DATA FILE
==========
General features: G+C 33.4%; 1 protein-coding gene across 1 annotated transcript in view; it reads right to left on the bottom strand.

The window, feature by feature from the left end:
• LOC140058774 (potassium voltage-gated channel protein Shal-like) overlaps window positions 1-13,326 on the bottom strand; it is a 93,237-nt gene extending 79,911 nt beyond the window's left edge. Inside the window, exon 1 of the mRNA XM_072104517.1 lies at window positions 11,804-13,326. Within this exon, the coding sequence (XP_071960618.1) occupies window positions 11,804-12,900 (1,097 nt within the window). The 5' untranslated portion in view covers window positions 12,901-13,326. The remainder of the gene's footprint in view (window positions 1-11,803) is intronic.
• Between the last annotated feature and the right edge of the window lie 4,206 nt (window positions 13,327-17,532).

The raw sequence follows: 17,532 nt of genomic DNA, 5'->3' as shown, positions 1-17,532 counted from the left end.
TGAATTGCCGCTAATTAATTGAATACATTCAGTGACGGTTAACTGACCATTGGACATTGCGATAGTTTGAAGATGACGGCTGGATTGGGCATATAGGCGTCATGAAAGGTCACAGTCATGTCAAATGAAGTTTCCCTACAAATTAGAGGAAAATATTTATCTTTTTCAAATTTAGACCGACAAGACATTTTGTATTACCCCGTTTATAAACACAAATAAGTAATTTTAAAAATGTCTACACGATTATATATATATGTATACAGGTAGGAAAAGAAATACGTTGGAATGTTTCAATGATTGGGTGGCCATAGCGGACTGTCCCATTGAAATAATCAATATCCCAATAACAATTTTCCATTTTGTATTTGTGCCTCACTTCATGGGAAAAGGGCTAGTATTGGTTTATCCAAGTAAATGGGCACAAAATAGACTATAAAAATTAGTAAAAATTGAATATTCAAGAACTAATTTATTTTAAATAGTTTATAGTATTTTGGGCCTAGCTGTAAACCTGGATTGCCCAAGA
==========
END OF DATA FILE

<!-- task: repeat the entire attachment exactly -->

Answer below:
General features: G+C 33.4%; 1 protein-coding gene across 1 annotated transcript in view; it reads right to left on the bottom strand.

The window, feature by feature from the left end:
• LOC140058774 (potassium voltage-gated channel protein Shal-like) overlaps window positions 1-13,326 on the bottom strand; it is a 93,237-nt gene extending 79,911 nt beyond the window's left edge. Inside the window, exon 1 of the mRNA XM_072104517.1 lies at window positions 11,804-13,326. Within this exon, the coding sequence (XP_071960618.1) occupies window positions 11,804-12,900 (1,097 nt within the window). The 5' untranslated portion in view covers window positions 12,901-13,326. The remainder of the gene's footprint in view (window positions 1-11,803) is intronic.
• Between the last annotated feature and the right edge of the window lie 4,206 nt (window positions 13,327-17,532).

The raw sequence follows: 17,532 nt of genomic DNA, 5'->3' as shown, positions 1-17,532 counted from the left end.
TGAATTGCCGCTAATTAATTGAATACATTCAGTGACGGTTAACTGACCATTGGACATTGCGATAGTTTGAAGATGACGGCTGGATTGGGCATATAGGCGTCATGAAAGGTCACAGTCATGTCAAATGAAGTTTCCCTACAAATTAGAGGAAAATATTTATCTTTTTCAAATTTAGACCGACAAGACATTTTGTATTACCCCGTTTATAAACACAAATAAGTAATTTTAAAAATGTCTACACGATTATATATATATGTATACAGGTAGGAAAAGAAATACGTTGGAATGTTTCAATGATTGGGTGGCCATAGCGGACTGTCCCATTGAAATAATCAATATCCCAATAACAATTTTCCATTTTGTATTTGTGCCTCACTTCATGGGAAAAGGGCTAGTATTGGTTTATCCAAGTAAATGGGCACAAAATAGACTATAAAAATTAGTAAAAATTGAATATTCAAGAACTAATTTATTTTAAATAGTTTATAGTATTTTGGGCCTAGCTGTAAACCTGGATTGCCCAAGA